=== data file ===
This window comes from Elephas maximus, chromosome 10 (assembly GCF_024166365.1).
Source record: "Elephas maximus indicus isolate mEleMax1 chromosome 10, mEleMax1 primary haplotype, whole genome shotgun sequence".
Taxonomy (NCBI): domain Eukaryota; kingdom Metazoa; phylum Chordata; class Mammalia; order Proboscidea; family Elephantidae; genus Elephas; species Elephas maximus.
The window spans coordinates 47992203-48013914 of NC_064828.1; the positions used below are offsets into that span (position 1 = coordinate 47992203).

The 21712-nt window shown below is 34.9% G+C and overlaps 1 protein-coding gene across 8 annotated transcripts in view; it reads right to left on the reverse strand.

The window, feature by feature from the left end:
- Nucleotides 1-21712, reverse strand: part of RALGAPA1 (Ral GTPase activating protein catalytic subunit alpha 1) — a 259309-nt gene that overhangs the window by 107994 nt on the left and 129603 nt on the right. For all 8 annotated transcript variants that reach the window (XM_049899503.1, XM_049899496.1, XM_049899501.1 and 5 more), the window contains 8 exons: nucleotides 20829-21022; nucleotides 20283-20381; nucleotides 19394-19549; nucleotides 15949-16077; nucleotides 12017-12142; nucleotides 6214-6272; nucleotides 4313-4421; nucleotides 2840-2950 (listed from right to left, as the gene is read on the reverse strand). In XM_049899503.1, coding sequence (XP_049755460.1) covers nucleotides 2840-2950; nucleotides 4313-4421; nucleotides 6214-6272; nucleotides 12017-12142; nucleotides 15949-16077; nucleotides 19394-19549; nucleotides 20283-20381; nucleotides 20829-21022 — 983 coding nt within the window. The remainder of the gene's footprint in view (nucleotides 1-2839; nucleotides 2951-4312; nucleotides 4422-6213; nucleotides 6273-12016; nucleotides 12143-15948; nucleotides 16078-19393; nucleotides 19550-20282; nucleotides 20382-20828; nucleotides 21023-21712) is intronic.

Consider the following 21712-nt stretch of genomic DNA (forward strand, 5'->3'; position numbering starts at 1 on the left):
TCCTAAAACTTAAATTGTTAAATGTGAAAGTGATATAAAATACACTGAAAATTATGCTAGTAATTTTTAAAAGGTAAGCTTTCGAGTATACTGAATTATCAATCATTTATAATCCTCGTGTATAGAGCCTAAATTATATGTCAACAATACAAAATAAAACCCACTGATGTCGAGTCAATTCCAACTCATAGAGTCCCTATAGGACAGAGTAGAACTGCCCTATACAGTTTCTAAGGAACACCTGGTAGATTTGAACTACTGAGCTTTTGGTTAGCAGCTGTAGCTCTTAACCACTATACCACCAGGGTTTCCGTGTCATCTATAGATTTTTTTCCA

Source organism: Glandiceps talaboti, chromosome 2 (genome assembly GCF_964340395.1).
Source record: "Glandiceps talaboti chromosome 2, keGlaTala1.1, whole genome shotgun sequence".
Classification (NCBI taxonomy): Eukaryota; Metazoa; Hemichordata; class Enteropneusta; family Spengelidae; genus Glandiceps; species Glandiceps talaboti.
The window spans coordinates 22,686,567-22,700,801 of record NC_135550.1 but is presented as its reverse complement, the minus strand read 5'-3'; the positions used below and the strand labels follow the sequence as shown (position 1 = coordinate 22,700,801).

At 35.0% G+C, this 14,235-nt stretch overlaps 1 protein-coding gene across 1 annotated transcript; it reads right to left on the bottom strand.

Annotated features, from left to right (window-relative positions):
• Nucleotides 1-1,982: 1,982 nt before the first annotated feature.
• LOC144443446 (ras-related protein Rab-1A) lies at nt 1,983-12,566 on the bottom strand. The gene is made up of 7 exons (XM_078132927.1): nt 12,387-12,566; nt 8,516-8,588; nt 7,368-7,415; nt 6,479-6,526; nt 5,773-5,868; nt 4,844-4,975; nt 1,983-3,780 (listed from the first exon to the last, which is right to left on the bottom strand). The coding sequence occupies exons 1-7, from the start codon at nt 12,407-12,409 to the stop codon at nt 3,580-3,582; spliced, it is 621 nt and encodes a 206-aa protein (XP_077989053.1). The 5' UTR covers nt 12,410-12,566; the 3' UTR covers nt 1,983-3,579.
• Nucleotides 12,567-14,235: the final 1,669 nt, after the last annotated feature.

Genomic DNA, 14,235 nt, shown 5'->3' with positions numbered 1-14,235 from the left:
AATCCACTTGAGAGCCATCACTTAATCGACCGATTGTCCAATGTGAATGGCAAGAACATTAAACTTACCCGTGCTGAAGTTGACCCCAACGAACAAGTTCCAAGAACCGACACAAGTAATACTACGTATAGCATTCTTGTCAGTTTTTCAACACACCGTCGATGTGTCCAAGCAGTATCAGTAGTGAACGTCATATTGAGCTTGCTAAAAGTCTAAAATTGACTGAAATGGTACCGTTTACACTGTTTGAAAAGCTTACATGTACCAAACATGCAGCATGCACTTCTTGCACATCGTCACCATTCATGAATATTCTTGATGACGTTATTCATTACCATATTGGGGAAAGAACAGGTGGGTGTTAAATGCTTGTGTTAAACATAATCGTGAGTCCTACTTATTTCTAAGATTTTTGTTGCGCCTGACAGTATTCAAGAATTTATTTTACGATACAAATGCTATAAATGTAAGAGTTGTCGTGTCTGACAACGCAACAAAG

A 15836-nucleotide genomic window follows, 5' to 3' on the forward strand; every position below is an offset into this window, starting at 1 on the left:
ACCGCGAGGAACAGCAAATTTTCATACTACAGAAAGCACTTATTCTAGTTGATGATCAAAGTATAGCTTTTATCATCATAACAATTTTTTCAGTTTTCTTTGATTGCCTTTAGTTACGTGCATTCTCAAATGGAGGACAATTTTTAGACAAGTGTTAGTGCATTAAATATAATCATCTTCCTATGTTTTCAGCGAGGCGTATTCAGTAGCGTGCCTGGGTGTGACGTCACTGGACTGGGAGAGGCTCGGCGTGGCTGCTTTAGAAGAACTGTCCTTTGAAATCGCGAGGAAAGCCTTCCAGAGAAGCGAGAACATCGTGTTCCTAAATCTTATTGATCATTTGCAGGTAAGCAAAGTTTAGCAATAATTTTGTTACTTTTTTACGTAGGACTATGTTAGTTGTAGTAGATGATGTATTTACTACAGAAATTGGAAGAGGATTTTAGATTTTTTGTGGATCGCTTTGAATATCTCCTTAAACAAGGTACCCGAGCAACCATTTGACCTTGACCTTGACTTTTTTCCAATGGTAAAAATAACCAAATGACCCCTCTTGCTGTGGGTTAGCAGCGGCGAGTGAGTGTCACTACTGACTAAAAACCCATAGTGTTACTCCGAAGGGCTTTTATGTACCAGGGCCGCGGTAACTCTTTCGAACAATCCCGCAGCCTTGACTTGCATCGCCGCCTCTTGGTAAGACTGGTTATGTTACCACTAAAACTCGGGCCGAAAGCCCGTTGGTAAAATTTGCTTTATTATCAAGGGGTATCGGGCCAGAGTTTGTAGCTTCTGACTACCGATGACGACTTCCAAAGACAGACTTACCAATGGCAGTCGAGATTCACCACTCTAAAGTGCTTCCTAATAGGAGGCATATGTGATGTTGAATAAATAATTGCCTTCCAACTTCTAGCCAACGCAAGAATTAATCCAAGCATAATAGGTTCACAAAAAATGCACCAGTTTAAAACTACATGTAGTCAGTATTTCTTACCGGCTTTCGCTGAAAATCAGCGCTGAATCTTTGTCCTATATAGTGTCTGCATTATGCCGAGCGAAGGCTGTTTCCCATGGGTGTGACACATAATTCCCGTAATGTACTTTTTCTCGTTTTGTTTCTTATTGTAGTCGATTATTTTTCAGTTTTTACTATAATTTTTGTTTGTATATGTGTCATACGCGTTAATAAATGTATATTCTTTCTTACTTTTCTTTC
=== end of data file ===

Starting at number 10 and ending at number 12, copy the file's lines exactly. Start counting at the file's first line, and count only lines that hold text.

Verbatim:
Source organism: Glandiceps talaboti, chromosome 2 (genome assembly GCF_964340395.1).
Source record: "Glandiceps talaboti chromosome 2, keGlaTala1.1, whole genome shotgun sequence".
Classification (NCBI taxonomy): Eukaryota; Metazoa; Hemichordata; class Enteropneusta; family Spengelidae; genus Glandiceps; species Glandiceps talaboti.